by James Mannion

 

A brief summary of an inspiring day at the inaugural Great Oracy Exhibition at School 21 in Stratford, London. 

Today, I attended what was probably my favourite ever education conference. And for someone who once wrote six blogs about a single #researchED conference, that’s saying something.

I’ve been to a few oracy conferences before, but this was the first one that’s been hosted by a school, where the vast majority of presentations and workshops were run by practising teachers or involved students. I’ve argued on these pages before that oracy is approaching the point at which it ‘tips’ into the collective consciousness and takes its rightful place alongside literacy and numeracy, and today was perhaps the strongest evidence I’ve yet encountered to suggest that this might actually be more than just wishful thinking.

The heart of Harkness

It’s actually kind of difficult to describe the first session. Picture a packed classroom, with around 60 people staring at an oval table around which fifteen A-level politics students conduct a nuanced twenty-minute discussion about the statement ‘Theresa May is not a true conservative’. See what I mean?

In case you aren’t familiar, a Harkness Table is method for having a discussion that’s more open and collaborative than a lecture or a debate. This was a gripping session with students holding their own in the face of some quite challenging questions from the Guardian’s political editor Anushka Asthana. What was noticeable was not just the quality of talk, but the knowledge these students had to back it up. I learnt more about conservatism in these 20 minutes than in all my years as a news junky. Which is pretty crazy when you think about it.

Raising the bar, closing the gap with an oracy-based curriculum

In the next session, I gave a talk to another packed room about the study that’s the focus of my recently-submitted PhD. In a nutshell, it’s an 8-year evaluation of an oracy-based Learning to Learn curriculum that found significant gains in subject learning, with particularly accelerated gains among students from disadvantaged backgrounds. The slides are below; there’s a journal article here and another due out later this year, and a book in the pipeline. We’re really keen to find out whether these positive findings can be replicated in other settings – if you’re interested in finding out more, drop me a line (james@rethinking-ed.org).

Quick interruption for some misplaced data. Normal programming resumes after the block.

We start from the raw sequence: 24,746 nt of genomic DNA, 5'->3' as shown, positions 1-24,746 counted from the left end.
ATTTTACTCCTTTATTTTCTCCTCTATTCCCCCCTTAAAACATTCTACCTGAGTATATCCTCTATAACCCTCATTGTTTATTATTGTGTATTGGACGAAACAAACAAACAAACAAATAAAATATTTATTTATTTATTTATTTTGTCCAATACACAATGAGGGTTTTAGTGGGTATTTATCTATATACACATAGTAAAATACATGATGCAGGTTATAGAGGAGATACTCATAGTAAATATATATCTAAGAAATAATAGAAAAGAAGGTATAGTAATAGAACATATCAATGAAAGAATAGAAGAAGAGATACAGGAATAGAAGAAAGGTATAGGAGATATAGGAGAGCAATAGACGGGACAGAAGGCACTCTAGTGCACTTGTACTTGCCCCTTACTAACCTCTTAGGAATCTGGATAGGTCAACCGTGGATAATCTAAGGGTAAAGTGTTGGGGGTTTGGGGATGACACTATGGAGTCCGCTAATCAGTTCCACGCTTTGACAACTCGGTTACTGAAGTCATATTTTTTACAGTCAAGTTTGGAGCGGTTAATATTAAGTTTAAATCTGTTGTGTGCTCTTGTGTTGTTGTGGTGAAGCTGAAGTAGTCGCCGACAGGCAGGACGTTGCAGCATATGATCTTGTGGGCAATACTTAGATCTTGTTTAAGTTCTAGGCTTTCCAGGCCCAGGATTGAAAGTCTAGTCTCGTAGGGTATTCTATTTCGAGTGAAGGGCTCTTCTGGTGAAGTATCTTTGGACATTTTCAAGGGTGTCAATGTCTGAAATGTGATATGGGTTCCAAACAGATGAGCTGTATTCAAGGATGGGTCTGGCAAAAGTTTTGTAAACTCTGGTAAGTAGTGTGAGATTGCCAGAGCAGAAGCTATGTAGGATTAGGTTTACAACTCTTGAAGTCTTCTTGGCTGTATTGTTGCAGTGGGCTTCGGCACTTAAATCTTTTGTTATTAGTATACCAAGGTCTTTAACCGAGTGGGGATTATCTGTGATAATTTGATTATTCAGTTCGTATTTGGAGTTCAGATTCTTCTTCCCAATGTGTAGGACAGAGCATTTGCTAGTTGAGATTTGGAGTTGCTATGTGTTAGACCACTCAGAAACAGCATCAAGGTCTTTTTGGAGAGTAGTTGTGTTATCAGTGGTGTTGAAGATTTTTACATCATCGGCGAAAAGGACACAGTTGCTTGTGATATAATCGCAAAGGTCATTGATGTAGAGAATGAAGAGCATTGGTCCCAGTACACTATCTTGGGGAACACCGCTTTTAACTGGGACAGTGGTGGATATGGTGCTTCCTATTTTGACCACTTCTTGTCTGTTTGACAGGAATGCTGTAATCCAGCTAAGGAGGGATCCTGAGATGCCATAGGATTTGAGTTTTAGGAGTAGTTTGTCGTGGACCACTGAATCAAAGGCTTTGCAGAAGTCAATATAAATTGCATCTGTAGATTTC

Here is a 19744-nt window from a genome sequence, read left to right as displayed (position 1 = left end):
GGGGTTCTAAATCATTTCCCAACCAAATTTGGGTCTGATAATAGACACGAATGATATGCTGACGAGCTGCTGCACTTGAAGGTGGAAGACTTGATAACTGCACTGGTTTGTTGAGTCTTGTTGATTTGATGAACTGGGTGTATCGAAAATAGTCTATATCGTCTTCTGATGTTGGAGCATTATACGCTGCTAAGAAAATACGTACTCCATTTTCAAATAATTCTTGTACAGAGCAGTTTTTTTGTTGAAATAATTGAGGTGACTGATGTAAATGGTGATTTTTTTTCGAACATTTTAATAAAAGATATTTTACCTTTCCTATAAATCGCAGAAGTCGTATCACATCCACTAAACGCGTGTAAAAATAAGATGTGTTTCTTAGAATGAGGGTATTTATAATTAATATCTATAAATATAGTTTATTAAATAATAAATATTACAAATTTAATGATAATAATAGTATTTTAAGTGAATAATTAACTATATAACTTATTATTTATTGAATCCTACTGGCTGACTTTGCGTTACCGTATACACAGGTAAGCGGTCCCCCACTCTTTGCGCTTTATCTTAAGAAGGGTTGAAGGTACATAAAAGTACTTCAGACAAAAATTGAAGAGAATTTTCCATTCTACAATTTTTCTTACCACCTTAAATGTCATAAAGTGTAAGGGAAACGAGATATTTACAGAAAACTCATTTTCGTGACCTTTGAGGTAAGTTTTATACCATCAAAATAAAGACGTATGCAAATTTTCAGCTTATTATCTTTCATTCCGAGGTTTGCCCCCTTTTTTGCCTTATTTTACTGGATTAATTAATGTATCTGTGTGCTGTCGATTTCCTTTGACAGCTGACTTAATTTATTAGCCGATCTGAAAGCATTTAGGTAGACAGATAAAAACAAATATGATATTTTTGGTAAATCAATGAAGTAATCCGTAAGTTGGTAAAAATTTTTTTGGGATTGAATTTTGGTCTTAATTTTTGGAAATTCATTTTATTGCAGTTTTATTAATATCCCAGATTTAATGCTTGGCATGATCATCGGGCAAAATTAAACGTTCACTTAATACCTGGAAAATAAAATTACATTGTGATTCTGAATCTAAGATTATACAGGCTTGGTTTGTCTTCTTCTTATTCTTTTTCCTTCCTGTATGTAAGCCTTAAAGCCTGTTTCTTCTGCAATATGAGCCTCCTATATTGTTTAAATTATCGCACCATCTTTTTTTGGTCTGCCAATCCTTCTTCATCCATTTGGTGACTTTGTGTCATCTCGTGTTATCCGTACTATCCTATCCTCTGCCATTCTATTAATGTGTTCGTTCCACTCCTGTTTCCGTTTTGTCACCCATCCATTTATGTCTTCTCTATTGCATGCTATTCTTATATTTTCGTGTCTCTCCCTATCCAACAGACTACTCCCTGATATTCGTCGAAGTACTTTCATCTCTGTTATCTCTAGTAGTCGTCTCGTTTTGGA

Mind-blowing speeches by 8-year olds

Throughout the next session, I sat with fellow Learning to Learn enthusiast Becky Carlzon in open-mouthed incredulity at the quality of the speeches delivered by a group of year 4 students. I have never witnessed such compelling speechwriting and delivery among even A-level students before, let alone among 8-year olds. The quality of the writing, the sophistication of language, the passion, the drama, the delivery – it really was absolutely mind-blowing.

As the School 21 head Peter Hyman said in his opening address, oracy is a really complex and layered thing. It’s certainly about much more than just public speaking. That said, I strongly suspect that if all children were taught and encouraged and supported to speak to this standard throughout their school years, in the space of a generation we would transform society on a tidal wave of confidence and eloquence that we can’t even imagine. So we should probably do that and see what happens.

Adventures in social mobility

The final session was a fascinating conversation between Beccy Earnshaw, Director of Voice 21, and Hashi Mohamed, who came to the UK as an unaccompanied refugee aged nine, and who later became a barrister. Hashi wrote an influential opinion piece for the Guardian last year, and you can hear more about his story, and his take on social mobility, in an excellent programme for Radio 4 that you can listen to here.

One of Hashi’s central messages is that his success is far more down to luck than hard work. He spoke of the countless times as a youngster when he made bad decisions and was ‘shown mercy’ by a teacher or police officer. Food for thought for advocates of zero tolerance and no excuses discipline. He concluded by saying something we don’t hear often enough: that teachers are amazing, and that we are incredibly powerful, and that we need to wield our power wisely.

He’s not wrong.

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